• Scheme for every operator is determined in phase 1 and remains unchanged after phase 2, memory allocation in phase 2 is on the basis of the cost functions of the schemes
      • Memory is assumed to be available for all the schemes, this may not be true for a resource constrained device
    • Traditional 2-phase optimization cannot be used
  • 20. Query Processing (cont)
    • 1-Phase optimizer
      • Query optimizer is made memory cognizant
      • Modified optimizer takes into account division of memory among operators while choosing between plans
      • Ideally, 1-phase optimization should be done but the optimizer becomes complex.
  • 21. Query Processing (cont)
    • Modified 2-phase optimizer
      • Optimal division of memory involves the decision of selecting the best scheme for every operator
      • Phase 1:
        • Determine the optimal left-deep join order using dynamic programming approach
      • Phase 2:
        • Divide memory among the operators
        • Choose the scheme for every operator depending on the memory allocated
  • 22. Query Processing (cont)
    • Memory allocation algorithms
      • Exact memory allocation
      • Heuristic memory allocation
    • Conclusions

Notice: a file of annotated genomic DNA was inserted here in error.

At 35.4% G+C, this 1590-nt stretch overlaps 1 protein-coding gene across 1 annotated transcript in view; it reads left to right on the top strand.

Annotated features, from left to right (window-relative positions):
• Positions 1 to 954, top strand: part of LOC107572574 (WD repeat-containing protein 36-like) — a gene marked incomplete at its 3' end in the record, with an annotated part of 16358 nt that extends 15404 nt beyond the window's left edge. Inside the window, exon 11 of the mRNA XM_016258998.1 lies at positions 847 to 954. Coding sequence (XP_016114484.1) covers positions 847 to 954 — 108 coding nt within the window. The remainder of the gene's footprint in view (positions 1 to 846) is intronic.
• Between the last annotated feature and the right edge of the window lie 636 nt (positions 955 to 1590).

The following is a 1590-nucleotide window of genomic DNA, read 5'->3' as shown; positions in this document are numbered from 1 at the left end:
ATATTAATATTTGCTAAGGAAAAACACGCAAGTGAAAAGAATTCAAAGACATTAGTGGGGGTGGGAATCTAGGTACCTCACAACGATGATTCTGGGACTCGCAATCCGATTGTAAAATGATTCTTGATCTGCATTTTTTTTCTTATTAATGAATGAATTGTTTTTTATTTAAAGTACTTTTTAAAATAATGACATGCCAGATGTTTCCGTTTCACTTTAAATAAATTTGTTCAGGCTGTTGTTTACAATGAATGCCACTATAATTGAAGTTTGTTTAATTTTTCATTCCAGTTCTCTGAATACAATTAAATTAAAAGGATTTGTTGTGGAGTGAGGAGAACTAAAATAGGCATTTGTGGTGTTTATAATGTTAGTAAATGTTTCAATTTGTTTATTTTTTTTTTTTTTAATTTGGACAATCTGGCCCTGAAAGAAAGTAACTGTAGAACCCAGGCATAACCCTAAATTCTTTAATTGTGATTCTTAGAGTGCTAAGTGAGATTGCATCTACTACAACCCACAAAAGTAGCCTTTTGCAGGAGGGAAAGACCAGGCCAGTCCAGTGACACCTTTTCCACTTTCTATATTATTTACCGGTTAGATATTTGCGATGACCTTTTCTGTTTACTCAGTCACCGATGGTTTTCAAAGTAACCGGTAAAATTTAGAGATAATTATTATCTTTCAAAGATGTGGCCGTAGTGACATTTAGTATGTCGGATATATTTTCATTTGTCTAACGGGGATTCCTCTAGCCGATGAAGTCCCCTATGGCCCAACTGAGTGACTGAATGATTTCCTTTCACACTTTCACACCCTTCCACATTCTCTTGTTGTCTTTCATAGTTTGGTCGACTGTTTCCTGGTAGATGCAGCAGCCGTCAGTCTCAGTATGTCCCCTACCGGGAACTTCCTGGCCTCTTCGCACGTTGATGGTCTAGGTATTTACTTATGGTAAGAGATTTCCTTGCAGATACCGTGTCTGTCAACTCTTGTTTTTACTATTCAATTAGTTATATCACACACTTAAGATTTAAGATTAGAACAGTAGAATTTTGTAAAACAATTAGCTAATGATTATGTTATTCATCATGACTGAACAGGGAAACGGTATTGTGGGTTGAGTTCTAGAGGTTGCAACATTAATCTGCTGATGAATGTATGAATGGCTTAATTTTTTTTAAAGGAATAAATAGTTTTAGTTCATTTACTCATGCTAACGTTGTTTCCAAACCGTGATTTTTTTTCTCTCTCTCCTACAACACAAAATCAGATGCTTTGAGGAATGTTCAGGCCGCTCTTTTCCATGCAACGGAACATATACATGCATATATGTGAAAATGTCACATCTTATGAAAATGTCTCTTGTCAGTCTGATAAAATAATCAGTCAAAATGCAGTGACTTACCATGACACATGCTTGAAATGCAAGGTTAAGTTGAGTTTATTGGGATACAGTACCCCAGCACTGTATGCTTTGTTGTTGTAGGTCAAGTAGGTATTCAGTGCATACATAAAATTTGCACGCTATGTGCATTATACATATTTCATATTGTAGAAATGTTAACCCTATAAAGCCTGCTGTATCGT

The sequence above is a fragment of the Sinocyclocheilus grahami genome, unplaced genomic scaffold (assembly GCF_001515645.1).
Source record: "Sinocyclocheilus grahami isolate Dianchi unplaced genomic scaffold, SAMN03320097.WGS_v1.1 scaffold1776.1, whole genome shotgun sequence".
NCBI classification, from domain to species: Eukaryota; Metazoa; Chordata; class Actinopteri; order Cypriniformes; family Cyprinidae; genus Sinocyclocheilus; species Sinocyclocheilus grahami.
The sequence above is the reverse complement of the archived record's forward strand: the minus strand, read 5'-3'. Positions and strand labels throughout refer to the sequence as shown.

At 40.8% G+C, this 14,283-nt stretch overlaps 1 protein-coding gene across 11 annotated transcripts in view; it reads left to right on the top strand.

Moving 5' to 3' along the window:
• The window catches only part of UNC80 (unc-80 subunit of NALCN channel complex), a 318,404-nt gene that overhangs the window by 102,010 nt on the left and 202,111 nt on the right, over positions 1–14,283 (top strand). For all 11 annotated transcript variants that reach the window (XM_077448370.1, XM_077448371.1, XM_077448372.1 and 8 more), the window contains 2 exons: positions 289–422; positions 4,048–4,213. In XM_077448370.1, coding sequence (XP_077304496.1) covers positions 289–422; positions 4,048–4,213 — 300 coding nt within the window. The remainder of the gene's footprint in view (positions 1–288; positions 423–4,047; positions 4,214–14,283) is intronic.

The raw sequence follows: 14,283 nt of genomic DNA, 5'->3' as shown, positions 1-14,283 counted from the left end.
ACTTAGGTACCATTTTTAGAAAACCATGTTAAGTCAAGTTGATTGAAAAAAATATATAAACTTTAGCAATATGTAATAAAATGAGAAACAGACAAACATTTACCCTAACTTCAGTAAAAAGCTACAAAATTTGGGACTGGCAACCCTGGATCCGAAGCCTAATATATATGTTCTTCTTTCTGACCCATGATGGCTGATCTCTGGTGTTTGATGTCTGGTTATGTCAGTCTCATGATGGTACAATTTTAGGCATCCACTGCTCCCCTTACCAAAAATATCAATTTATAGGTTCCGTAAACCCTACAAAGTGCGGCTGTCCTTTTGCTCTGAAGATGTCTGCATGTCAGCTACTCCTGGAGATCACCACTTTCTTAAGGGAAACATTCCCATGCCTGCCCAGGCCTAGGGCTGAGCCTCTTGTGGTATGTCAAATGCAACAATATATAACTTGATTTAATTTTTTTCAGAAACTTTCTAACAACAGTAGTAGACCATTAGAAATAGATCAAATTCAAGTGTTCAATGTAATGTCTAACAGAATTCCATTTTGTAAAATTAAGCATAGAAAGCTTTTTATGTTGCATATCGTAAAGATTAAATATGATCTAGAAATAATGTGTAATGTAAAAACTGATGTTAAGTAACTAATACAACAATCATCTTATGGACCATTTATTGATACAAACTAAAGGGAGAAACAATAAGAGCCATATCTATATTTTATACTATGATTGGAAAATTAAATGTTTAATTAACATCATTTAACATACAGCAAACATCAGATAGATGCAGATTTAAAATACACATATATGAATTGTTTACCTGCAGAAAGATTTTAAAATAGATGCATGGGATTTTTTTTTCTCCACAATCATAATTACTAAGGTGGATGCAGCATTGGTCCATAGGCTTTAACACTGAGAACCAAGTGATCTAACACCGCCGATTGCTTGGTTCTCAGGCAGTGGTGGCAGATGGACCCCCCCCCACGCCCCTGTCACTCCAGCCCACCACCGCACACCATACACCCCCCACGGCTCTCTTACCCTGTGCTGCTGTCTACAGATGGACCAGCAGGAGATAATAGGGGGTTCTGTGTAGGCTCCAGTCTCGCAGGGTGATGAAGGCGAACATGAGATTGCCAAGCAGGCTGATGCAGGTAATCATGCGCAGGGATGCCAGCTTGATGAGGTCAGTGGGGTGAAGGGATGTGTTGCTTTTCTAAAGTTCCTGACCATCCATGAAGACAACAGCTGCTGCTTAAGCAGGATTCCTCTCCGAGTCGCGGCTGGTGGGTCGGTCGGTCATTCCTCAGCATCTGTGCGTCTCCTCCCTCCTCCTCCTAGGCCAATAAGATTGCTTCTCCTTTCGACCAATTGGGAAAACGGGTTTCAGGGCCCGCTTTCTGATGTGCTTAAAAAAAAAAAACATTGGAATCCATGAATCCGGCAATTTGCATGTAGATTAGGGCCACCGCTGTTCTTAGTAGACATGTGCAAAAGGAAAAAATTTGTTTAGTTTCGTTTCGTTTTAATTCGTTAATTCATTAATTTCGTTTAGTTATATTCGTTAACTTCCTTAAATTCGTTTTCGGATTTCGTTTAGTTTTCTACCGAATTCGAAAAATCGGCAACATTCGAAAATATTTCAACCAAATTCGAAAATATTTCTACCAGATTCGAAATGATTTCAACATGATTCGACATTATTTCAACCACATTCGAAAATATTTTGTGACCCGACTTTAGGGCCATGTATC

• Response times highest with minimum memory and least with maximum memory
      • Computing power of the handheld affects the response time in a big way
      • Heuristic memory allocation differed from exact algorithm in a few points only
  • 23. Compression in DB
    • Advantages
      • Saves space
      • Reduces read time and write time as less data is processed
      • Logging consumes less space and time
    • Disadvantages
      • CPU intensive
      • Competes with other CPU intensive DBMS tasks.
      • May slow down the DBMS
  • 24. Compression in Disk DB
    • Main assumption
      • The high disk read time compensates for the extra time required for compression and decompression
      • E.g. Let time taken to read 10 blocks of data from the disk be 10ms. Let the time taken for compression and decompression be 5ms. After compression 10 blocks occupy only 1 block.
      • Processing time with compression/decompression
        • = ( 1ms + 5ms) = 6ms
    • Handheld DB is Flash memory based